Seventy Year-Old Ski Bum

Going into the backcountry with Chip Smith at East Longmeadow’s Competitive Edge

About a mile past the X on Route 83, after Donut Dip and Pasquale’s Restaurant and Tavern, just over the Springfield city line into East Longmeadow, next to the Pride gas station, is Competitive Edge Ski & Bike.

It’s not the typical location for a ski shop specializing in backcountry gear. And East Longmeadow isn’t the place most think of when searching out a ski gear salesperson with an extensive knowledge of telemark and alpine touring equipment, but that’s where Chip Smith is anyway.

Smith stands six feet tall and speaks with the sort of enthusiasm a young man or woman from the East might use in anticipation of experiencing the majesty of the West for the first time. He says he’s 70 years old, but an athletic 60 would be more believable.

If you contact Competitive Edge inquiring about gear that would hold its own on a mountaineering trip in the Alps or a heli-skiing excursion in Alaska, you will be referred to Smith, their backcountry ski guru.

Smith grew up in the Springfield area. He first skied the famed avalanche-prone headwall of Tuckerman’s Ravine on Mount Washington in New Hampshire at age 16. He and his brother — who went on to captain the ski race team at Syracuse University — made the pilgrimage to Tuckerman’s every year before he moved out to the fabled West.

“Back then, Tuckerman’s wasn’t the party scene it is today,” Smith says. “It was mostly families and ski racers.”

Smith settled in Santa Fe, New Mexico before moving north to Taos, where Ernie Blake — the founder of Taos Ski Valley — hired him as a photographer. Later, he worked for the Colorado-based outdoor gear company Camp 7 as a fabricator and engineer.

As he shows me the store’s backcountry ski selection, he favors his left hip. That’s due to an injury he suffered about 15 years ago, he says, while flat track roller skate racing. He is awaiting a hip replacement, though his injury has yet to slow him down.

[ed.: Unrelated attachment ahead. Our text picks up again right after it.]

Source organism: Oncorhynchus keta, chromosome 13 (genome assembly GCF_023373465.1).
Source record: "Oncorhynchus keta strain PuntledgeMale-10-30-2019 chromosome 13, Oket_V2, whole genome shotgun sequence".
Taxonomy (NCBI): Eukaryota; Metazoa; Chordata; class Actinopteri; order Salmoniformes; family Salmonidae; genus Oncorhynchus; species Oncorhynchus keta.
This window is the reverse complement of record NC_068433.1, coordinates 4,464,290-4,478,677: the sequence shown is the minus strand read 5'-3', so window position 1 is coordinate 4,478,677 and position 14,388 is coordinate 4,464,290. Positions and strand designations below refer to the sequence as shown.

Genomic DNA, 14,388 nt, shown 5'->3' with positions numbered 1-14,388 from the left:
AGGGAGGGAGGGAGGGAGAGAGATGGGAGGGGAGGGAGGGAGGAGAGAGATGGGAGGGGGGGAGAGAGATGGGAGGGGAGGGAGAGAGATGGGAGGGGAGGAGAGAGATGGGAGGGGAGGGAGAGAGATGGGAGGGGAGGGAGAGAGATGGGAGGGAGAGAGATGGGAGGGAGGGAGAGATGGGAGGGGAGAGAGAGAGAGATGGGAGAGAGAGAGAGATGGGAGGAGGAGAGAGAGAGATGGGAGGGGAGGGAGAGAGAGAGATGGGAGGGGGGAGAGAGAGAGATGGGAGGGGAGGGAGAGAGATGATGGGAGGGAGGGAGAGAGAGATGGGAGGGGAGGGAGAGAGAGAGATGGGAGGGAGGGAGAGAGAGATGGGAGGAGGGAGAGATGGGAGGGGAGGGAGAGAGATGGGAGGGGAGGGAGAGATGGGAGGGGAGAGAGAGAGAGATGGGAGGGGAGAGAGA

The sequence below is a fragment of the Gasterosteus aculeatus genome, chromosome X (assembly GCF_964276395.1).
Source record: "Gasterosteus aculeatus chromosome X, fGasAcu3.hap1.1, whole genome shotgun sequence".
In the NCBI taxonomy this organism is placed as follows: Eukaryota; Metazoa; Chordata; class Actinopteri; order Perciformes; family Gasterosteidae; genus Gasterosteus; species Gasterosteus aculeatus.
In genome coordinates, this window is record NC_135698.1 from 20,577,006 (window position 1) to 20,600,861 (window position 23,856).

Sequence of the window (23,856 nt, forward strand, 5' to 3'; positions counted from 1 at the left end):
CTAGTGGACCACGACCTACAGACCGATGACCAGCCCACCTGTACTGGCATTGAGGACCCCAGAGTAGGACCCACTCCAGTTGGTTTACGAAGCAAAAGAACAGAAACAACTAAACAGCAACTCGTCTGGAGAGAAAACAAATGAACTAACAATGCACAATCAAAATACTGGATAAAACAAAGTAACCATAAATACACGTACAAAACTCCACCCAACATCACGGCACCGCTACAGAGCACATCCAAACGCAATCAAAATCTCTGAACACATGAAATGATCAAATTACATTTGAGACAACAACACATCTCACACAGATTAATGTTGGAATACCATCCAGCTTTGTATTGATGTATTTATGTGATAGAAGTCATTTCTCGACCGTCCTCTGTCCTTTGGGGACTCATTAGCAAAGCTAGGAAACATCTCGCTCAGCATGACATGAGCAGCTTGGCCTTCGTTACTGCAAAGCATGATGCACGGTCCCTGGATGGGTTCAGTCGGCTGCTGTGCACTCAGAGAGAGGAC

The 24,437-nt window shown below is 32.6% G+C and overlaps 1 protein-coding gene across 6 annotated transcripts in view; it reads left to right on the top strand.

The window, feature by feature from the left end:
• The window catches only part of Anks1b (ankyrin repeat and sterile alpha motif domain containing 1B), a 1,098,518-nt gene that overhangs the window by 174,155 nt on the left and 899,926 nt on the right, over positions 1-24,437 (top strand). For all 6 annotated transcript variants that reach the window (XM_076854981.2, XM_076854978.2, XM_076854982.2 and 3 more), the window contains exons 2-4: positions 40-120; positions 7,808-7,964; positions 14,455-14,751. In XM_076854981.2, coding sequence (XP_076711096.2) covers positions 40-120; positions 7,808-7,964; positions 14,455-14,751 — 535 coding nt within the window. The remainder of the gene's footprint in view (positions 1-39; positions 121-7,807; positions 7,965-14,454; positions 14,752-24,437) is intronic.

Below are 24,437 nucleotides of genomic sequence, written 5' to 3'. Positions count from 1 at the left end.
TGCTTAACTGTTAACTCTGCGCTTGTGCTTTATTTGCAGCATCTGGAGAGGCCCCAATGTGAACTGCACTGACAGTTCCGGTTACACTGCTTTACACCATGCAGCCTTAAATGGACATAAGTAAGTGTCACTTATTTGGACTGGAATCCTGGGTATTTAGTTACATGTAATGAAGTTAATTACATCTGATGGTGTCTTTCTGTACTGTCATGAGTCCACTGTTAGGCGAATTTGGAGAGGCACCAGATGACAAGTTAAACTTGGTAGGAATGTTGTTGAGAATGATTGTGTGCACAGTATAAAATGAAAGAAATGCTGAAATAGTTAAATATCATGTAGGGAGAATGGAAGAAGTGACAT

Smith’s knowledge of ski equipment is extensive, and even for someone familiar with the lingo, it’s hard to keep up when he talks skis.

“Everything is lightweight, but high performance,” he says, handing me a pair of Volkls. Or was that a Dynafit ski? A lot of their backcountry packages — skis, boots, and bindings — weigh only 21 pounds all together, which strikes me as quite a flimsy number for gear that will be used in extreme conditions.

“Every single major manufacturer is chasing this stuff like mad,” Smith adds.

Before I can fully process the lightweight technology, Smith is demonstrating the new telemark norm (NTN) binding — which allows the ski to release in case of an avalanche — with a Garmont boot. Or was that a G3? Then he picks up a Scarpa boot and places it into an alpine touring (AT) binding that secures the toe of the boot with only two measly pins. The back of the binding clips down to free the heel of the boot so a skier can more easily climb a slope, and then clips down to secure the heel of the boot for the descent.

“The pins don’t look secure enough for a steep descent,” I say skeptically.

“Oh, they are,” Smith responds. “Trust me.” He should know. Smith has demoed most of the gear he sells. He and his coworkers regularly skin up Mount Tom here in the Valley, Mount Greylock’s legendary Thunderbolt Trail in the Berkshires, and Mount Moosilauke in New Hampshire. He has also taken a multiple-day trip skiing hut to hut in the Chic Choc Mountains of northern Quebec’s Gaspe Peninsula, as well as a trip to interior British Columbia last winter.

Throughout his life, Smith has worked on the side as an engineer to help support his skiing endeavors, and currently teaches sawmilling classes at the Heartwood School in Washington, Massachusetts.

He says he’ll probably head back out West in a bit. For Smith, even at age 70, it seems the allure of living the ski town life is still too enticing to ignore.

I ask him where he would go, and he says the San Juan Mountains, in southwestern Colorado, which are “just as good as Alaska.” Smith adds that he is friendly with the Pitcher family, who own Wolf Creek Ski Area, which regularly gets more snow than any other ski area in the Rocky Mountain State.

For now, however, he continues at East Longmeadow’s Competitive Edge, selling ski gear and offering a wealth of accumulated knowledge to anyone who shares his passion for the ski life.

(Originally appeared in the Valley Advocate.)

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